The Health and Safety Executive will not renew the contracts of the 24 temporary construction safety inspectors it recruited last year when their employment ends next June
The move, which follows the 35% cut in the HSE budget announced in the Comprehensive Spending Review last month, was described as a “major blow for construction safety” by construction union Ucatt.
The HSE, which has 149 permanent frontline construction safety inspectors, appointed the extra staff as part of a focus on the small- and medium-sized sector when Philip White became head of the body’s construction division last summer.
Alan Ritchie, general secretary of Ucatt, said the extra inspectors have helped to reduce fatalities and accidents at work.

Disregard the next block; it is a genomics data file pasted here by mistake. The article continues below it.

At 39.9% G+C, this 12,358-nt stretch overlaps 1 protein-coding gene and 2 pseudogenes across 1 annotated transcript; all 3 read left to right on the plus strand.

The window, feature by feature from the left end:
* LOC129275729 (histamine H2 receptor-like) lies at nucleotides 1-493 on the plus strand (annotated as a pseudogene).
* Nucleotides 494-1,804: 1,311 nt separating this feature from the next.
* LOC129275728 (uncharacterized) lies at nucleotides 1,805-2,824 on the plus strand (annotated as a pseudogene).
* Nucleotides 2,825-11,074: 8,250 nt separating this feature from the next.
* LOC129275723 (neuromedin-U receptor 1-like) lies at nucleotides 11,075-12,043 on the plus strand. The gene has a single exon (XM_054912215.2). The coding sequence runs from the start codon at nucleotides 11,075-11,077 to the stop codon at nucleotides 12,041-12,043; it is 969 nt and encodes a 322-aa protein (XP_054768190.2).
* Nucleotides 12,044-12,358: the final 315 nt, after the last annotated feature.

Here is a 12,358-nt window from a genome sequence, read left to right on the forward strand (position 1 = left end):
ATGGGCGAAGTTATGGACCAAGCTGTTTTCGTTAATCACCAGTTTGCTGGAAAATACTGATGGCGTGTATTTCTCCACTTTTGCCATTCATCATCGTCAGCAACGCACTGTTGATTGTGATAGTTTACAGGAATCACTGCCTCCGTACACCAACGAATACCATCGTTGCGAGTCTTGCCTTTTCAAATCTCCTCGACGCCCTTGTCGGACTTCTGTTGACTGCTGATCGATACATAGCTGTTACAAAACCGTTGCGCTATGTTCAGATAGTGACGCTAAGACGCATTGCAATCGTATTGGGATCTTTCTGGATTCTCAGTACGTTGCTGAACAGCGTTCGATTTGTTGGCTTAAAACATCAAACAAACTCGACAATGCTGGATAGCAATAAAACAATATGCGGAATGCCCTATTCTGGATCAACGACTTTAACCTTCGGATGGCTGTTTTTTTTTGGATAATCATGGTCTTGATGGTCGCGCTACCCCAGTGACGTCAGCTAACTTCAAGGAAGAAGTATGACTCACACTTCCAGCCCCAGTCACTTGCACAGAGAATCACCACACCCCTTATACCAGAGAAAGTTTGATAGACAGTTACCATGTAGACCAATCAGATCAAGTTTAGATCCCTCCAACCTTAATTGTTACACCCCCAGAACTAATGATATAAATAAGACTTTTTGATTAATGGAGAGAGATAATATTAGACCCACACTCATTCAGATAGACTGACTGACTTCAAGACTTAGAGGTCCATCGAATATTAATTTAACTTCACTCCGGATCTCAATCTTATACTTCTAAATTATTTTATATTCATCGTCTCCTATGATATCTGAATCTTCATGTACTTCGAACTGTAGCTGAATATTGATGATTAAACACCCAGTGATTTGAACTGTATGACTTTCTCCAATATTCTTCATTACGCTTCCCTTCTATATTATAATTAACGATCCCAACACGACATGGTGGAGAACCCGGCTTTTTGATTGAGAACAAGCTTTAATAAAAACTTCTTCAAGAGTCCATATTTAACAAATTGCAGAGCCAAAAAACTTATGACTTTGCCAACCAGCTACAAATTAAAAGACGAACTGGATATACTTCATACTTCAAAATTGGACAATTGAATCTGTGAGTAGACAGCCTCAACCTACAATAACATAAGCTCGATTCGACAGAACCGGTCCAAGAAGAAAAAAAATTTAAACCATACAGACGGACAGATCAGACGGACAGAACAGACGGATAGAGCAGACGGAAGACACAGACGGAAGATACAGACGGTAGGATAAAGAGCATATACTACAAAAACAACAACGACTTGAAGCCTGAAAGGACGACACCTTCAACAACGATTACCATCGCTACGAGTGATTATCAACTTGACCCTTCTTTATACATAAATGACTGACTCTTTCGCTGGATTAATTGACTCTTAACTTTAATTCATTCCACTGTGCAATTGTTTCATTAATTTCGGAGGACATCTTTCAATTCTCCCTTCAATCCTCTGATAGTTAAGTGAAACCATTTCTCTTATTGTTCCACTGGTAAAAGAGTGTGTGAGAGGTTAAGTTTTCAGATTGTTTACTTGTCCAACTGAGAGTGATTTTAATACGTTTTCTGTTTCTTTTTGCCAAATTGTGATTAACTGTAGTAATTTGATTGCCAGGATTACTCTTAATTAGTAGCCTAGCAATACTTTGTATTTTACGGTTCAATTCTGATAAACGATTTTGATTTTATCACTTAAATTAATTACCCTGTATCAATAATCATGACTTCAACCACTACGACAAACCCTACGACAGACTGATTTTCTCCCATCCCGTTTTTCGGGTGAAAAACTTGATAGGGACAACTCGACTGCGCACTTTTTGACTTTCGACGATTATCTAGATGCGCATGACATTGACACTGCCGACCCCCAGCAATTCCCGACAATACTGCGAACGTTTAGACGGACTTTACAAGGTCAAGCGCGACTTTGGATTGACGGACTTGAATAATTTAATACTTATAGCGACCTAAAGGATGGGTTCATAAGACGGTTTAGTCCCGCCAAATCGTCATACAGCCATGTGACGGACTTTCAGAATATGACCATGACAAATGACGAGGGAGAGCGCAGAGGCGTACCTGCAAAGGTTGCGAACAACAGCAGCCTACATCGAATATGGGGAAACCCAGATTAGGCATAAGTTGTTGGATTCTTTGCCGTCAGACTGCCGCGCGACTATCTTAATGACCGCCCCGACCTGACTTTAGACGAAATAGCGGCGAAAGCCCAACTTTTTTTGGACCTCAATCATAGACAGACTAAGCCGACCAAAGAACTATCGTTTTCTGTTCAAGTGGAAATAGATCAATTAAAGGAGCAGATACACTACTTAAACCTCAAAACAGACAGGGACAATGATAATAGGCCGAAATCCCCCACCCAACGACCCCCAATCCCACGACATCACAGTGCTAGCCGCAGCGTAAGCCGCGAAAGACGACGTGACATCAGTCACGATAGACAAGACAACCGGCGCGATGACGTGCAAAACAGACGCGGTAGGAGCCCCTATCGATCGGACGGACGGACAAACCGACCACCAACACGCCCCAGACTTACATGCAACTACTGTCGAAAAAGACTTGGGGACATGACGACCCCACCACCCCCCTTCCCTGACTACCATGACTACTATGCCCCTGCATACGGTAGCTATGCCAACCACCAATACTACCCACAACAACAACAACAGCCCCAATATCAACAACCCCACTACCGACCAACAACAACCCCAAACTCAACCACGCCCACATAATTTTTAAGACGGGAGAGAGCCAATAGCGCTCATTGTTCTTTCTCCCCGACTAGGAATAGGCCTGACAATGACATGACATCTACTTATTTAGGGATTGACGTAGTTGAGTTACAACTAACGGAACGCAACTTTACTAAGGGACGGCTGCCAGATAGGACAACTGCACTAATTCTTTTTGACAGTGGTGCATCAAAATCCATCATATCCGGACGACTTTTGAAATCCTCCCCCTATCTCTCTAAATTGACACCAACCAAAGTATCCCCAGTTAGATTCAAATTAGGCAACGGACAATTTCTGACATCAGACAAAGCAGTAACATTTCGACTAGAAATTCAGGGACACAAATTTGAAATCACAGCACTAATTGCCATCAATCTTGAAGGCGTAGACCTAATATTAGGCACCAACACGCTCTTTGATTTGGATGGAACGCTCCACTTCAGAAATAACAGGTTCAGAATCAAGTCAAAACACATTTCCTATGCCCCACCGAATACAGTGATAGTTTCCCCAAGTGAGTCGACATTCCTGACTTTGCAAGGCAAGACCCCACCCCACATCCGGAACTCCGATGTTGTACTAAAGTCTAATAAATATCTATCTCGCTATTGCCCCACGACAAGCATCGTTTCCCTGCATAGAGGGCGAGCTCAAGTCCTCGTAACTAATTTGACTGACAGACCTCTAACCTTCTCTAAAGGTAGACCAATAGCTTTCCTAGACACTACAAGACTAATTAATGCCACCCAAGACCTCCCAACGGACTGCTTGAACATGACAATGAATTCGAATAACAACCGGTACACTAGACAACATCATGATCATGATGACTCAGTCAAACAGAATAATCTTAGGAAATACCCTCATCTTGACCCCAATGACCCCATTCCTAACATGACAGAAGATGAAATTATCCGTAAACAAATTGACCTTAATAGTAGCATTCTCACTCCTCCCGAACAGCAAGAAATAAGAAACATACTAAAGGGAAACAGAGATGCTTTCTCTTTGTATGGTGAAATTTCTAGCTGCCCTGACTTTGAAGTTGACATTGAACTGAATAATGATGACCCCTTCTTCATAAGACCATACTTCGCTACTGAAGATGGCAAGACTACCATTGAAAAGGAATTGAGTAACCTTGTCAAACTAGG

Their departure greatly increases the challenge of keeping workers safe
Alan ritchie, ucatt
“Their departure, at a time when the industry is recovering and work levels are rising, greatly increases the challenge of keeping workers safe, especially as there will be greatly increased numbers of new entrants joining the industry,” he said.
The number of construction workers killed fell to 42 in the year ended 31 March 2010, HSE figures revealed last month, but the sector still accounts for more deaths than any other industry and Ritchie warned that much more needed to be done.
“Even with the temporary inspectors, the level of inspections, enforcement activity, prohibition notices and prosecutions are in decline,” he said. “Far from being too much health and safety activity, the reality is that there is not nearly enough.”
In a statement, the HSE said: “In June 2009, we recruited 24 temporary construction inspectors on two-year contracts and, after natural wastage, 17 currently remain with HSE. As planned, these contracts will come to an end in June 2011.”